By Miranda Hernandez, Missoula Current

Nature lovers: when you go hiking in the wilderness, what is it you love about the landscape? Is it the trees? The butterflies? The flowers? The beauty of how interconnected nature is? You can bring all this to your doorstep by planting native plants in your yard.

Native plants are plants that naturally occur in a relative area (which can be your watershed, mountain range, prairie, state, town, or a few-mile-radius around your home). Native plants have spent geologic time evolving, adapting, and thriving in the conditions they inhabit. This allows them to persist in their given soil, climate, sun exposure, pollinators, and seed dispersers.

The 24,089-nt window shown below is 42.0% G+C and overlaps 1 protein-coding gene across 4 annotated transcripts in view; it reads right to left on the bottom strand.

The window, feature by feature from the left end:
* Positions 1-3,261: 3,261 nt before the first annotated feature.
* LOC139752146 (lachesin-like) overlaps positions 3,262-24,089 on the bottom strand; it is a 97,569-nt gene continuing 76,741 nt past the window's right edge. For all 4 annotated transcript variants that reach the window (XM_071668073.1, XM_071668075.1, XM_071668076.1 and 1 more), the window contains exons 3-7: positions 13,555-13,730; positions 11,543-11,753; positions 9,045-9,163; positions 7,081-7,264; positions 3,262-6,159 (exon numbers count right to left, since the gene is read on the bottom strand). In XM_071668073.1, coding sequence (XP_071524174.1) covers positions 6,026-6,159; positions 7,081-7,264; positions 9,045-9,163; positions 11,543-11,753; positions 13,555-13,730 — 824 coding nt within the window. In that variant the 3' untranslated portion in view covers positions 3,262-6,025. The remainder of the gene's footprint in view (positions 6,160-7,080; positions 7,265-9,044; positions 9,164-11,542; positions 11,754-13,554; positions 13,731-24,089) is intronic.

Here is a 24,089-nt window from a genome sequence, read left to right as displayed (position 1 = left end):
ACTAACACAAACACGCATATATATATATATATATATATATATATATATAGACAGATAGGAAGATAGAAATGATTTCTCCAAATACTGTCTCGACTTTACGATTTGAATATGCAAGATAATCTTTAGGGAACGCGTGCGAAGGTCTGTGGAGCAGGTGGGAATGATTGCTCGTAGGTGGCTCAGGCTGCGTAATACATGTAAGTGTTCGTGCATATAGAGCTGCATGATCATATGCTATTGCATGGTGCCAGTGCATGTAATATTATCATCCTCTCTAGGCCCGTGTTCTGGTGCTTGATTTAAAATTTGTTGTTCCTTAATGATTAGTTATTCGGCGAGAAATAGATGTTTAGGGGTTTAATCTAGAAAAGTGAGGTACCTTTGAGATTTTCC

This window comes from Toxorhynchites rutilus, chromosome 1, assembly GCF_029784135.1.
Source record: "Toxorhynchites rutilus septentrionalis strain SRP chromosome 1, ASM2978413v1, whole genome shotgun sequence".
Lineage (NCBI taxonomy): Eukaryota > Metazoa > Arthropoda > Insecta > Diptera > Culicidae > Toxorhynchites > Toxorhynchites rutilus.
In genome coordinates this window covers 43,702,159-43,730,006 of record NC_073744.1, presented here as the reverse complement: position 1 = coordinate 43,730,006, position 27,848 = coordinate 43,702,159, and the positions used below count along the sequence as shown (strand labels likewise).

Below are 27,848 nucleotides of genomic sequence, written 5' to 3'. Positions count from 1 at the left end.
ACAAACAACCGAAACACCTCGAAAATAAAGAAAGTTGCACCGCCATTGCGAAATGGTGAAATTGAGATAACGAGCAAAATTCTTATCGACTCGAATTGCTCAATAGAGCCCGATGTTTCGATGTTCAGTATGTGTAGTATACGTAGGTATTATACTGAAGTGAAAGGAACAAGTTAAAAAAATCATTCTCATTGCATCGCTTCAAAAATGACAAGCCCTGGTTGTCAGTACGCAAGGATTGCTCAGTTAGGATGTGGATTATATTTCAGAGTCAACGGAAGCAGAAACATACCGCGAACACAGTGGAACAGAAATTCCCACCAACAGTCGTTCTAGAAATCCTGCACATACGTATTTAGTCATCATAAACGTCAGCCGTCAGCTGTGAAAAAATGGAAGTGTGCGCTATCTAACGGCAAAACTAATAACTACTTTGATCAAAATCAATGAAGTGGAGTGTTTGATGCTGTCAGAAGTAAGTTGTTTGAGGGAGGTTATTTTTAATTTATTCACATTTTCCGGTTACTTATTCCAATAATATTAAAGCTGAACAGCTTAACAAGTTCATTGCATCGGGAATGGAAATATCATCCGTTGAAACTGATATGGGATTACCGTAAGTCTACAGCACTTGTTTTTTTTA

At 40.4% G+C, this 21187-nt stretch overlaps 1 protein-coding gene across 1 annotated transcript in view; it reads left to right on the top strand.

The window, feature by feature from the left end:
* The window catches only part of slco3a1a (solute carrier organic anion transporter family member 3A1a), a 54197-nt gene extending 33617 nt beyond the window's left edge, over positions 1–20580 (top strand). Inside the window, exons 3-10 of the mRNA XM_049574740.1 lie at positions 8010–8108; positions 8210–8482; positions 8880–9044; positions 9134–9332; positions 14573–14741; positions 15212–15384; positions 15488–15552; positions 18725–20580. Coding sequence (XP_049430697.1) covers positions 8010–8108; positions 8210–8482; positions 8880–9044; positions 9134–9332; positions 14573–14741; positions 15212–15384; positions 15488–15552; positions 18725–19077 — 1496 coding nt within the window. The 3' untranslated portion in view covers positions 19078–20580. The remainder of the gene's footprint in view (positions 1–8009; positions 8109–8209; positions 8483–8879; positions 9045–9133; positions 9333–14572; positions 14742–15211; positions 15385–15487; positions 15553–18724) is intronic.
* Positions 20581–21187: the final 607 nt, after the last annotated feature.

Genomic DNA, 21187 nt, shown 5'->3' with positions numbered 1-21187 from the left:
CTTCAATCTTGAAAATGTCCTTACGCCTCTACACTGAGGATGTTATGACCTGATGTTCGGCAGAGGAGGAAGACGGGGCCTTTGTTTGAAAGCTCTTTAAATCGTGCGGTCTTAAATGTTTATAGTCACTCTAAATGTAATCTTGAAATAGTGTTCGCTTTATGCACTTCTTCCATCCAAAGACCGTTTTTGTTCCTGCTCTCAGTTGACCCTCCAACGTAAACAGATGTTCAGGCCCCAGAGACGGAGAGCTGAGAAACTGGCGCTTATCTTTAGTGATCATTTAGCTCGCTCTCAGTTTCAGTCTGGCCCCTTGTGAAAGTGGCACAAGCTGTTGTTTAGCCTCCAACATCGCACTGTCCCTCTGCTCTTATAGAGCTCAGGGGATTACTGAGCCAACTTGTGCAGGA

Over time, native plants use fewer resources and less water than a lawn or a landscaped yard. Regionally native plants are adapted to local soil conditions, and expect the amount of precipitation that region receives. This often means you will not have to regularly (if at all) add fertilizers or amendments to your plants, can avoid using pesticides, and can water less – all of which reduces runoff pollution and resource consumption.

For optimizing these benefits it is important to consider where you would find a native plant in the wild, and what kind of conditions it is thriving in. Is it right by a creek? Is it in the shade? Is it growing in clay? Compare these ques to your garden conditions and decide accordingly which plants would be best for your yard.

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